This is a great thread. It is amazing how many different paths people take to get them to their station. I’ve really been enjoying all the stories and feel like jumping in. Do I do the edited version? Or do I simply go with the Cliff’s Notes? Hmmm… Where to begin…
I had a Great Grandfather who owned one of the early portrait photography studios in Detroit. I’m not sure how early, but I have found a page in a city directory from the 1890’s with his studio address. Anyway, from this my Dad and his brothers had intense and varied interests in photography as well as all the gear to go with. Photography was just part of the family to me. One of my earlier memories was of this huge and fascinating contraption in my Uncle’s basement… a 4x5 enlarger. Needless to say it all stuck.
By age 12, I was mixing my own chemicals, processing my film and contact printing. (Still have the box). When finally in high school I was offered photography as an elective, I jumped at it. School paper and yearbook were next, then weekly newspapers when I got a driver’s license. I was like Les... there were literally thousands of little prints and tearsheets everywhere. (Unfortunately, I still have many of them as well!)
From there it was to college and the BFA, but not before dropping out for a stint in New York as an assistant. I had met a great photographer whom I had admired that had been brought to America from Ireland by none other than Richard Avedon in the early 60’s to assist. That was at a Fred Picker workshop in 1981. We hit it off and he invited me to come to NY and assist and print for him. I was gone in a second! New York offered a wonderful substitute for school and I learned more that year about photography and the business of it than any other period of my life. New York wasn’t for me though and I returned here to Michigan, finished school and built my own corporate/editorial business doing magazine and annual report work for the next 20 or so years. Oh yes… and A LOT of rock and roll work. How could I forget all that mess!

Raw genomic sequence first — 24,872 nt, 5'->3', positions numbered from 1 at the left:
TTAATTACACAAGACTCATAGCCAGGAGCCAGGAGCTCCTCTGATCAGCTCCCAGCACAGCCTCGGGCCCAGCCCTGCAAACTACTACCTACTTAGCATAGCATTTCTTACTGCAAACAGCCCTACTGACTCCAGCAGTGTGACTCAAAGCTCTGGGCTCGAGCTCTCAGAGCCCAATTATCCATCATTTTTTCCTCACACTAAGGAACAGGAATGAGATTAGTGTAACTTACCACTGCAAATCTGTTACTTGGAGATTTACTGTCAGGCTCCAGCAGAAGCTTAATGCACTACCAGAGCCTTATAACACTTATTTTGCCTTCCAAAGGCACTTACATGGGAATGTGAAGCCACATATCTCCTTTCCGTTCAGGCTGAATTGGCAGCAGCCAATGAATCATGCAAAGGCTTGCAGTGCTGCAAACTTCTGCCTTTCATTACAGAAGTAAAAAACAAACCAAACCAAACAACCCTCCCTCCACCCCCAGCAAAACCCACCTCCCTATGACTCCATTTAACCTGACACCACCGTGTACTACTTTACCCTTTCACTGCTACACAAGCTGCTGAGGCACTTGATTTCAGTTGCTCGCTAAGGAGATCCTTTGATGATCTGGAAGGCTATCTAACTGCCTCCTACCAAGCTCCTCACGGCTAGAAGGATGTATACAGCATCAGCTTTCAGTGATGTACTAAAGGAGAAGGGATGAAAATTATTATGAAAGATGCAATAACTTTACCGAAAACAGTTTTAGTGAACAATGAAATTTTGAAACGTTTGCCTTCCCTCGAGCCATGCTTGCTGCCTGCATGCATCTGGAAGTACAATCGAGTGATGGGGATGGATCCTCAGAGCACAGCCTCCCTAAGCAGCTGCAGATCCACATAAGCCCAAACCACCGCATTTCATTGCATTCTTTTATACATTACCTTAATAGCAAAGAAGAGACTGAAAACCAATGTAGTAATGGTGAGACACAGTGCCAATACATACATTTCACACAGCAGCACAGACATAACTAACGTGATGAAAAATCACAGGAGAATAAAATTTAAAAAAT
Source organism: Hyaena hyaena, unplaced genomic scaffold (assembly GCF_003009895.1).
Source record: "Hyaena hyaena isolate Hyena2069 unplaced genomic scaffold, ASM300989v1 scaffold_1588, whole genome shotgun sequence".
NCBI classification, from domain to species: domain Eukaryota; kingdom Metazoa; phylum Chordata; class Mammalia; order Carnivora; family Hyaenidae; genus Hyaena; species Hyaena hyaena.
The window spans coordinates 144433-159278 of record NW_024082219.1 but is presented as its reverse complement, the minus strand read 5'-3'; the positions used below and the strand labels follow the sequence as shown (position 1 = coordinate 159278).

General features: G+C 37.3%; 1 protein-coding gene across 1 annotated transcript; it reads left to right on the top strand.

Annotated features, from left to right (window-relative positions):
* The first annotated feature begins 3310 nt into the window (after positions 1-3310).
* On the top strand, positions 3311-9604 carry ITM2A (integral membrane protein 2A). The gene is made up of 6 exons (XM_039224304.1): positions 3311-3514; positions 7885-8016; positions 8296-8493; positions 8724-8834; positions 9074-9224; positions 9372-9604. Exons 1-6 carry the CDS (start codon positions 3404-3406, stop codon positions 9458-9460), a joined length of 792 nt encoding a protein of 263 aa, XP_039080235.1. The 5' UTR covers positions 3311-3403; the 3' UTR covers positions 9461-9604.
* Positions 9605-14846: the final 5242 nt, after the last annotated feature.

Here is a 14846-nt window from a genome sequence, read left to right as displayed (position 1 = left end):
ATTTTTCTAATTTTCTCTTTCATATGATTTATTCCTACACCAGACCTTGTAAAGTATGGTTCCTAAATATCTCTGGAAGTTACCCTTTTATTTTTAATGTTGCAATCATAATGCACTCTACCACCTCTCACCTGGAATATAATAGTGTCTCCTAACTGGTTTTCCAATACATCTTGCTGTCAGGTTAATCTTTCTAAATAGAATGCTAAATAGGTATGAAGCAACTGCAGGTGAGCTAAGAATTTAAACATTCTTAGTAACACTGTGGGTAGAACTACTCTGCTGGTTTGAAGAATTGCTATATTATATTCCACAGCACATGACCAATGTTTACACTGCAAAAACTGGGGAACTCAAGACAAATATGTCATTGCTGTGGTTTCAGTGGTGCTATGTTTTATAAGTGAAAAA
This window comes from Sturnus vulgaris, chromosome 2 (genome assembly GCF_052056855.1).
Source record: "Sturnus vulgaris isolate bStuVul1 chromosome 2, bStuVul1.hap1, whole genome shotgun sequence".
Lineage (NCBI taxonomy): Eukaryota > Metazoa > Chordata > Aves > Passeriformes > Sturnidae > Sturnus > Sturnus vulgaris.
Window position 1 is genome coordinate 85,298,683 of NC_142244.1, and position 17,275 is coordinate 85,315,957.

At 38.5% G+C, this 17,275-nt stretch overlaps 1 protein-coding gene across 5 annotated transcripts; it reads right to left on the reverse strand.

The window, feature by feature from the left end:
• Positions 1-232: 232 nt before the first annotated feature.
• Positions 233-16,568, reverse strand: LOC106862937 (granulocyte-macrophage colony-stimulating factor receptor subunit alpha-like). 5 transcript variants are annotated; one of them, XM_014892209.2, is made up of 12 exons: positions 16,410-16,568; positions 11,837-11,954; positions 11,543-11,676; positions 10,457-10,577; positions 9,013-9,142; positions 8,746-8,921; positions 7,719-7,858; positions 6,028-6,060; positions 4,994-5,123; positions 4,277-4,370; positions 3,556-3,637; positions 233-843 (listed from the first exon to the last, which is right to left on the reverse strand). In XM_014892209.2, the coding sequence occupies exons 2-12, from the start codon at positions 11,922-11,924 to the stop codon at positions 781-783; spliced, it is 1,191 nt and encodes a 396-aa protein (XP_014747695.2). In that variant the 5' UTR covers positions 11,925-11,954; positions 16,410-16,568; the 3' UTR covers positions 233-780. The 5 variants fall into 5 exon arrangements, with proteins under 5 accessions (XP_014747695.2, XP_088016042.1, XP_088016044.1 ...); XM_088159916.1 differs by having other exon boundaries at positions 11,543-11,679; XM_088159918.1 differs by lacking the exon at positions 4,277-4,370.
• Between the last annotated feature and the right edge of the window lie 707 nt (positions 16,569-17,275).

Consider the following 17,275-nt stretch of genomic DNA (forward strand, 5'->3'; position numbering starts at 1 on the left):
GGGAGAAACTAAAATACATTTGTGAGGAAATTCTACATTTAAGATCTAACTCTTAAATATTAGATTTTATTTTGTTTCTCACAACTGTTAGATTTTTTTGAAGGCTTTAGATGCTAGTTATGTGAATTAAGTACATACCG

Like many of you, my personal work was what I was most interested in. I had been lucky enough in my high school years to have nearby one of the oldest photography galleries in the country… The Halsted Gallery. It gave me an appreciation of the greats and made me believe there was more to photography than the usual. I visited often and THAT is what I truly wanted to do. All the commercial work has been done with the idea it would fund my personal aspirations of being a “gallery” photographer. That was harder than I thought as it turns out. It is extremely hard to do both, but I kept the dream alive until finally getting the guts to take my work to Halsted. I was told they “didn’t handle local photographers” and that all my years as a commercial photographer meant nothing in the “fine art” world. I kept at it though and they finally took me on a temporary basis. Later that year, in New York, they sold the first print. It all got better from there and thankfully, has grown and expanded ever since. So far I have been very fortunate in being able to make the change to my more personal work, though I still do the occasional commercial job for old clients. Always hard to close the door on good money after struggling for so long! To this day it is hard for me to turn down a job.
Thanks for bearing with me if you made it this far! Sorry to be so long winded, but it was a good mind exercise to figure out just how I got here.
Keep up the stories!